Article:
Do I need a Rotating Indoor Security Camera or Static?

Do I need a Rotating Indoor Security Camera or Static?

For anyone considering installing an indoor CCTV camera, the most obvious question is which type of camera is most suitable for their needs? Most indoor cameras are available at an affordable price and are generally cheaper than their outdoor counterparts, as they do not require the same weatherproof build quality.

Whether you want one as an indoor surveillance camera, a pet monitoring solution or need to put a safeguarding solution in place, modern cameras are easy to set up and convenient to use. This ease and convenience come from their Wi-Fi capabilities, meaning you can set one up anywhere that can offer a supply of electricity and a wireless internet connection.

One of the biggest choices you will face when choosing which type of security camera is right for you is the decision over whether to buy a static camera or one that can rotate. Let's dive in and compare these two options.

What are the benefits of a static camera?

Static cameras, also called static view cameras, are set up in an optimal location to ensure they cover as wide a field of view as possible. Depending on your specific needs, you might have a camera watching a specific door, or angled to capture an entire room.

The benefit of having a static camera is that you can be sure that during an event, your camera or cameras are looking exactly where you intended them to be. As they cover a specific view, you can plan for incidents where they detect motion. For example, you might wish to turn on all the lights at the front of your property if they detect motion at a window. This would then trigger the lights if it picked up movement outside the window, such as a face pressing up against the glass, or inside if someone has already gained access and passes into your camera’s field of view.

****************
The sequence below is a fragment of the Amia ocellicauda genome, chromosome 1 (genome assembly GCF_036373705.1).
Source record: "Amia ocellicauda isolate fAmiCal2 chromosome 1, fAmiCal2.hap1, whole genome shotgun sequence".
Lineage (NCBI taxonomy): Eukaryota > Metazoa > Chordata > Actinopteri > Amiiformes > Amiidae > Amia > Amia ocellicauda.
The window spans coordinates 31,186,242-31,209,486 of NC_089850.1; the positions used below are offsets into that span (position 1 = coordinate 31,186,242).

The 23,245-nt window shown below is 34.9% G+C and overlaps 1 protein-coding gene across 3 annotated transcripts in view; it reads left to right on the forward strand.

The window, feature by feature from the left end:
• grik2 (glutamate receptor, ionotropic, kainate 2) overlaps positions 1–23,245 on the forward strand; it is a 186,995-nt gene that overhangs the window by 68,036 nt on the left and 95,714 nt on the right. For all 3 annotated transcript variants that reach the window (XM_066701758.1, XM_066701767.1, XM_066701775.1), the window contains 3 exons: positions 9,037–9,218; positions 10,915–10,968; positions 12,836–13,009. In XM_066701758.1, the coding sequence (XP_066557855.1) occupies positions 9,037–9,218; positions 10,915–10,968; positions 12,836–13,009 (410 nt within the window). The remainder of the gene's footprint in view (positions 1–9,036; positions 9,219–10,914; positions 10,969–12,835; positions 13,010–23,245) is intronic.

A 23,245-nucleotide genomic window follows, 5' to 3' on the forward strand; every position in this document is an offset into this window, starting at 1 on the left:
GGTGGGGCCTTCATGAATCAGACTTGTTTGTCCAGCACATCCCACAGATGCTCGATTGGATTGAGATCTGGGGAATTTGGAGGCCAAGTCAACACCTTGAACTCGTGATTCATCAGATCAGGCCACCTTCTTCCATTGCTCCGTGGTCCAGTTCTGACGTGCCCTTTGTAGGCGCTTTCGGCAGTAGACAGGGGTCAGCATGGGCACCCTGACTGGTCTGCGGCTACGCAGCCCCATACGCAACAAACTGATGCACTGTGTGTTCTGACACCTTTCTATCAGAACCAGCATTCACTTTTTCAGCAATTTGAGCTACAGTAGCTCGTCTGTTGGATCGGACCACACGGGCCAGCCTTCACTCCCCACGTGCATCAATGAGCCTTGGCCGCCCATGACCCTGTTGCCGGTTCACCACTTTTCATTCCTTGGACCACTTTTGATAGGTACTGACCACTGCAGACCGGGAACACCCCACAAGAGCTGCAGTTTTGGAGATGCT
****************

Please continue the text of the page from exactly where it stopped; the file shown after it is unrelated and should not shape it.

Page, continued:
Static cameras excel at doing the one job, but as you can imagine, they are not very versatile. If you need to cover a wider area or several different zones, you will need to invest in multiple cameras. This can increase the expense of the system and create a lot of streams of data for your system to record. This takes up more data, but if an event happens, you’ll have more angles to review and piece together what happened.

Static cameras tend to be quite visible, often put up high and in a corner to allow for a wide view of a room. This has the benefit of letting burglars know they have been spotted and are being recorded. Many will turn tail and run at this point, in the hopes that they get away with the forced entry or trespass.

Are rotating cameras better than static cameras?

Rotating cameras have some advantages and some disadvantages when compared to static cameras. Rotating cameras typically sit on a shelf or desk and have the ability to rotate to change their field of view. Some better ones can also tilt up and down, giving them the ability to completely look around a room.

Some of the best use this functionality has is in combination with human facial recognition to track faces in your home, helping your camera keep focus and get a better recording of any individuals passing before its lens.